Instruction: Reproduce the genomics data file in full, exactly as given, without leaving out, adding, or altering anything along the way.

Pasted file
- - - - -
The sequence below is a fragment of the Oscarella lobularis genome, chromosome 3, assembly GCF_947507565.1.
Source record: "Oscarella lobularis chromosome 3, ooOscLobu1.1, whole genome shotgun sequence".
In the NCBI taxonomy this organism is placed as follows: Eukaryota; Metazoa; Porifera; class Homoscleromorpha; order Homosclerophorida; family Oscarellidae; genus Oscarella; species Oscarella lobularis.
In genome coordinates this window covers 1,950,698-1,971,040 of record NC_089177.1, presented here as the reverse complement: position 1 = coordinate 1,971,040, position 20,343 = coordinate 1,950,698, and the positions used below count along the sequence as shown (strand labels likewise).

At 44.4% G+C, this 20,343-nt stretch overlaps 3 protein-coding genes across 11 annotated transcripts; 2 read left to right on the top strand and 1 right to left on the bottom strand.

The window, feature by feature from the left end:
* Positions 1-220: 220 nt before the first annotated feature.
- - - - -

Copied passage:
The sequence below is a fragment of the Oscarella lobularis genome, chromosome 3, assembly GCF_947507565.1.
Source record: "Oscarella lobularis chromosome 3, ooOscLobu1.1, whole genome shotgun sequence".
In the NCBI taxonomy this organism is placed as follows: Eukaryota; Metazoa; Porifera; class Homoscleromorpha; order Homosclerophorida; family Oscarellidae; genus Oscarella; species Oscarella lobularis.
In genome coordinates this window covers 1,950,698-1,971,040 of record NC_089177.1, presented here as the reverse complement: position 1 = coordinate 1,971,040, position 20,343 = coordinate 1,950,698, and the positions used below count along the sequence as shown (strand labels likewise).

At 44.4% G+C, this 20,343-nt stretch overlaps 3 protein-coding genes across 11 annotated transcripts; 2 read left to right on the top strand and 1 right to left on the bottom strand.

The window, feature by feature from the left end:
* Positions 1-220: 220 nt before the first annotated feature.